acts occurring over the course of many years. The court in Cooper rejected that

argument, explaining that “R.C. 2903.11(A)(1) does not mandate that a defendant

perform a single act in order to commit the crime of felonious assault by causing a

single injury in the form of mental illness.” 

Id. at 160

.

                In this case, all three victims were diagnosed with PTSD and required

ongoing psychiatric treatment as a result of D.S.’s abusive conduct. Therefore, there

was sufficient evidence to support at least two counts of felonious assault.

                Having determined that there was insufficient evidence to support two

attempted rape convictions but that there was sufficient evidence to support the

remaining convictions, we sustain the second assignment of error in part and

overrule it in part.

                       C. Ineffective Assistance of Counsel

                In the third assignment of error, D.S. contends his convictions should

be reversed because his Sixth Amendment right to the effective assistance of counsel

was violated.

                D.S.’s trial counsel stated on the record at the end of trial that he

thought his performance was ineffective because he had trouble hearing. D.S. now

contends his trial counsel was ineffective and that his right to a fair trial was

prejudiced because his trial counsel could not hear.
              To establish ineffective assistance of counsel, the defendant must

demonstrate that counsel's performance fell below an objective standard of

reasonable representation and that he or she was prejudiced by that deficient

performance. Strickland v. Washington,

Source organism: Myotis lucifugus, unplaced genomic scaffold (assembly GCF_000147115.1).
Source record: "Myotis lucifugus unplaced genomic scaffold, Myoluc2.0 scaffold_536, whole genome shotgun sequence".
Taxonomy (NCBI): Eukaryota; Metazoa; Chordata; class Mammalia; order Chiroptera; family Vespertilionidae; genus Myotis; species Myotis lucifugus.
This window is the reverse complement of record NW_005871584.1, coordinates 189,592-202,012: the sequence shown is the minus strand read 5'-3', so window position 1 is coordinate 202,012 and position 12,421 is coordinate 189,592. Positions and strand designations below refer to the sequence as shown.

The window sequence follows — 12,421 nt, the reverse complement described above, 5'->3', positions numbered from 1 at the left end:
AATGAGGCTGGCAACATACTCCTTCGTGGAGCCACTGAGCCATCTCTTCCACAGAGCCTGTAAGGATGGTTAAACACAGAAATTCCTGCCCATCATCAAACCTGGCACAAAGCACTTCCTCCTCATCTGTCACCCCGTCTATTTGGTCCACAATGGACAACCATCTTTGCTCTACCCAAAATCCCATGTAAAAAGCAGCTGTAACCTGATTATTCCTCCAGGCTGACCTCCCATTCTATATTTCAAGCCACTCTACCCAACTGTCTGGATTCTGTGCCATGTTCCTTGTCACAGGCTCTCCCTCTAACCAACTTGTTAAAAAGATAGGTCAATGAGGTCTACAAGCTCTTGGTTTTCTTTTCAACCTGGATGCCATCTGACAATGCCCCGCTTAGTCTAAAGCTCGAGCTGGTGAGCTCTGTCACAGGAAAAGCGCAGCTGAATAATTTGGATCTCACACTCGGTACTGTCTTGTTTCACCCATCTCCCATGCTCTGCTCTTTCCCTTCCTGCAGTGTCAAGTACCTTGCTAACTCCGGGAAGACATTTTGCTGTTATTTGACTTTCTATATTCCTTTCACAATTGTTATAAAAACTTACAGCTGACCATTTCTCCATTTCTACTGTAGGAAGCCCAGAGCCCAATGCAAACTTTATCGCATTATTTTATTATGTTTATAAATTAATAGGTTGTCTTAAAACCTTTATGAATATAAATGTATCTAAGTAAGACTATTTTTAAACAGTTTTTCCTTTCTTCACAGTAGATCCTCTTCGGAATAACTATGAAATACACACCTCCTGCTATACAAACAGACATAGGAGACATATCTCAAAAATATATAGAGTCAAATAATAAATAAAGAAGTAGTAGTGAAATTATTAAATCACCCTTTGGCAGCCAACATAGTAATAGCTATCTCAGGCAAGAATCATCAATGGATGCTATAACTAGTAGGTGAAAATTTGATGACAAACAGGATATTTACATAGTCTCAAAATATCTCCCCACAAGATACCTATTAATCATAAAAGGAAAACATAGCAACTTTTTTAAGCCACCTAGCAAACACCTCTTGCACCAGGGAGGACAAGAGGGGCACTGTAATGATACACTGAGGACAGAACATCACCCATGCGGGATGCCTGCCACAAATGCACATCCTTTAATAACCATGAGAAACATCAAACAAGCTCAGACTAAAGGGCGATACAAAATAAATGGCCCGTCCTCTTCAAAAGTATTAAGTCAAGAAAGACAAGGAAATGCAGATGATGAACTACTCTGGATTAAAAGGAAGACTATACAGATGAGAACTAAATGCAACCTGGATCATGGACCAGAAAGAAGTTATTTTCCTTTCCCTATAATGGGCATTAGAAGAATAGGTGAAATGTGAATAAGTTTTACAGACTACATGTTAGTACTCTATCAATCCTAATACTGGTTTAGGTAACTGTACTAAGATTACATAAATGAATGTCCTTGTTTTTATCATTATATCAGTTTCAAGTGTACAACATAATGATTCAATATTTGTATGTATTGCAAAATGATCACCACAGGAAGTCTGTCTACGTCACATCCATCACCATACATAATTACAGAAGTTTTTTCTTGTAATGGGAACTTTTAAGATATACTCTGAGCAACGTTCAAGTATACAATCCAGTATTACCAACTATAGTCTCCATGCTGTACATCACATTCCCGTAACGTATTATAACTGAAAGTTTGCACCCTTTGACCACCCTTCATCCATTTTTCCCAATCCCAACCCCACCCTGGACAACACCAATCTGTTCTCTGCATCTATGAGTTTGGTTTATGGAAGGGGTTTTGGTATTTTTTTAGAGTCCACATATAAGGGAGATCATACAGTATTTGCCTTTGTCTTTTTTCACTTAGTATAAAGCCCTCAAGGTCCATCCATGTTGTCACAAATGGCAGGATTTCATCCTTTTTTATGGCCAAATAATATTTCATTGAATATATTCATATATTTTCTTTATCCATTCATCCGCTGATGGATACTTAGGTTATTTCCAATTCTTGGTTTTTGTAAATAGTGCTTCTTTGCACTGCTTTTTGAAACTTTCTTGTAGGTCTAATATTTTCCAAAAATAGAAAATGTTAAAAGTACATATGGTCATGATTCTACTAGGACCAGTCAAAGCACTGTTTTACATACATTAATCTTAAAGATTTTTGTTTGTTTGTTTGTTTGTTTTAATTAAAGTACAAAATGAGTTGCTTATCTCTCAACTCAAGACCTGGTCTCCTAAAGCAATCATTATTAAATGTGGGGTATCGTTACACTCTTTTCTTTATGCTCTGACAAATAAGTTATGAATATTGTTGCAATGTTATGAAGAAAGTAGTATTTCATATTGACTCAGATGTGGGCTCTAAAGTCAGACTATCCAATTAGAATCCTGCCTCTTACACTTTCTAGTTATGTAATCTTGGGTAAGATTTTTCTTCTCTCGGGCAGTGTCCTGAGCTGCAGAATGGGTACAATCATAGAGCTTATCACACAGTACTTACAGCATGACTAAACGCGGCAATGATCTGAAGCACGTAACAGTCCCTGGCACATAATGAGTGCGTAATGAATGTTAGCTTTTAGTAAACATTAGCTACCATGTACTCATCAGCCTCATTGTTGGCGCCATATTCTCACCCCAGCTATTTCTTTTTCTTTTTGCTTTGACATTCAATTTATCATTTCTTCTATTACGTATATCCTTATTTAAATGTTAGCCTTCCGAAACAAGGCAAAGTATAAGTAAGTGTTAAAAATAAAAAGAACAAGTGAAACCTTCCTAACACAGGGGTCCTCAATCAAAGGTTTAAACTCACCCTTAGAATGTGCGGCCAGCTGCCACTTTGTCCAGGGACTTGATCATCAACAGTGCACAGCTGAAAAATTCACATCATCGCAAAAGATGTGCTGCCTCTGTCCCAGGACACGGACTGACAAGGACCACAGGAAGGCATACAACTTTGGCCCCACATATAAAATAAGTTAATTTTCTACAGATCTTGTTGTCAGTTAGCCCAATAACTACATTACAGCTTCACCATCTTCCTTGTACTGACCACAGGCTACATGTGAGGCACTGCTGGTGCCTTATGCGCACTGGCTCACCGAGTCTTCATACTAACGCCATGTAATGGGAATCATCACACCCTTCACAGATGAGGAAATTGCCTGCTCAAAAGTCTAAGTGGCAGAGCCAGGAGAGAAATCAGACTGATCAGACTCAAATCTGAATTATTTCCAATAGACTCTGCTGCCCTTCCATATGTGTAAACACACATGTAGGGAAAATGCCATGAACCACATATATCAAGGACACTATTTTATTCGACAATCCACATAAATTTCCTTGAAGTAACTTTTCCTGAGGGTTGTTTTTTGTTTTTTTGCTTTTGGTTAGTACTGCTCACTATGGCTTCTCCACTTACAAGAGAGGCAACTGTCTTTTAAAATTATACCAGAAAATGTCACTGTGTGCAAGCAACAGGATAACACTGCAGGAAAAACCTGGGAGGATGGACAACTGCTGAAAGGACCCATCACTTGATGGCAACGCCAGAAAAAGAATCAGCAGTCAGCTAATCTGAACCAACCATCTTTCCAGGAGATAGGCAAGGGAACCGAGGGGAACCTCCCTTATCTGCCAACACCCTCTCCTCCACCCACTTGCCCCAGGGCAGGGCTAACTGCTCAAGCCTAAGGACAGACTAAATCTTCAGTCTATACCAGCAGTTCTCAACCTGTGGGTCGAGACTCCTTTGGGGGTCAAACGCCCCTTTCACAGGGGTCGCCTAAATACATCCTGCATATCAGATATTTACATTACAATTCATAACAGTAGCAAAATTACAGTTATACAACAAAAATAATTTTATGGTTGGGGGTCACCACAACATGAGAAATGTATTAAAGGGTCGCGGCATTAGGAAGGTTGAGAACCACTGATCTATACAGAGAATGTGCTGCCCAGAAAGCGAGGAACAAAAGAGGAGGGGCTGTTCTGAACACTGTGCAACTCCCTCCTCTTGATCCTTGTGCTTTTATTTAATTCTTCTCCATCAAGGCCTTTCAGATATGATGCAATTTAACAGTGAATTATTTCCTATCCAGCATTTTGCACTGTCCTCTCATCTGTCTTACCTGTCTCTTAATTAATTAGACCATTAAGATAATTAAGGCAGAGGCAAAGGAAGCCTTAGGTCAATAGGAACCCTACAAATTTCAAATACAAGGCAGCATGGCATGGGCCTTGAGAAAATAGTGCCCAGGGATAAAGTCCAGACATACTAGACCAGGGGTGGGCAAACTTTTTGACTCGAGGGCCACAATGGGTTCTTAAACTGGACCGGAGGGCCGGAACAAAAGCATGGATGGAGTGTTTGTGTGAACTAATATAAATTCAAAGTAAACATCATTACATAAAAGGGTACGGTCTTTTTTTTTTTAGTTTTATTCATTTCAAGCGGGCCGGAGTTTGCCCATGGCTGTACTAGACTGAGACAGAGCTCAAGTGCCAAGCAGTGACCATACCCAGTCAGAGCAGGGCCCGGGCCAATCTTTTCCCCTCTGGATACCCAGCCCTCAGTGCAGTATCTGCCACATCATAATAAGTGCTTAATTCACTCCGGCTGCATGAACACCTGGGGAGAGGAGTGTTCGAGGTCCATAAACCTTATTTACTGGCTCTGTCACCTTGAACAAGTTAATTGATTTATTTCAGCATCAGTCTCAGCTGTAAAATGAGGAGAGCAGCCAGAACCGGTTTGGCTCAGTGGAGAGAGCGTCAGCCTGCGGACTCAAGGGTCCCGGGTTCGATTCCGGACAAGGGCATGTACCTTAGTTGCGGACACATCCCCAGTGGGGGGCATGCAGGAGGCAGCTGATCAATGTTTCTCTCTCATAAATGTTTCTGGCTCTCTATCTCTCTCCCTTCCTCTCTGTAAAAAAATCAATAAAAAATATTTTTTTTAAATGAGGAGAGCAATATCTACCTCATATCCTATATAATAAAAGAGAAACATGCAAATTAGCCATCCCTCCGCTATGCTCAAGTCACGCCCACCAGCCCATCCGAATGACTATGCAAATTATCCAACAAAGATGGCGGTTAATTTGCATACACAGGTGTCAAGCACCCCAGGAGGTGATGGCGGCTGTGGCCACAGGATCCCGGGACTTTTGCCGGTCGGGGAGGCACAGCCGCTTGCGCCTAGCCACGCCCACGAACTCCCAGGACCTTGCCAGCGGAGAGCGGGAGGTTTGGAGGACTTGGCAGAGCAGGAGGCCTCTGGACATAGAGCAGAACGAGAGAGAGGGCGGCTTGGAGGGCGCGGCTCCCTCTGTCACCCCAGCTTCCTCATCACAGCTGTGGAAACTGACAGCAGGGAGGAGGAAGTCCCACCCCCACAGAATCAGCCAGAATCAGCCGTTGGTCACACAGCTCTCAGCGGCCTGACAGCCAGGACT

466 U.S. 668

, 687-688, 

104 S.Ct. 2052

, 

80

L.Ed.2d 674

 (1984). Prejudice is established when the defendant demonstrates “a

reasonable probability that, but for counsel’s unprofessional errors, the result of the

proceeding would have been different.” 

Id. at 694

.

              Although counsel stated on the record that he thought his

performance was deficient, we find no evidence of deficient performance. D.S.

asserts his trial counsel could not hear the witnesses, but this assertion is not

supported by the record. The trial court allowed counsel to sit closer to the witnesses

so he could hear them, and the record reflects that he was wearing his hearing aids.

D.S. does not identify anywhere in the record establishing that counsel could not

hear, nor does he identify any specific places in the record where counsel’s

performance was deficient as a result of poor hearing. Counsel thoroughly cross-

examined the state’s witnesses and objected appropriately throughout the trial,

which indicates that counsel could hear. We, therefore, cannot say that D.S. was

prejudiced because his counsel was hearing impaired and could not hear.

               The third assignment of error is overruled.

              The trial court’s judgment is affirmed in part. Counts 15 and 25,

alleging attempted rape, are vacated due to insufficient evidence.

      It is ordered that appellant and appellee share costs herein taxed.
      The court finds there were reasonable grounds for this appeal.

      It is ordered that a special mandate issue out of this court directing the

common pleas court to carry this judgment into execution.

      A certified copy of this entry shall constitute the mandate pursuant to Rule 27

of the Rules of Appellate Procedure.



EILEEN T. GALLAGHER, JUDGE

LARRY A. JONES, SR., P.J., and
MICHELLE J. SHEEHAN, J., CONCUR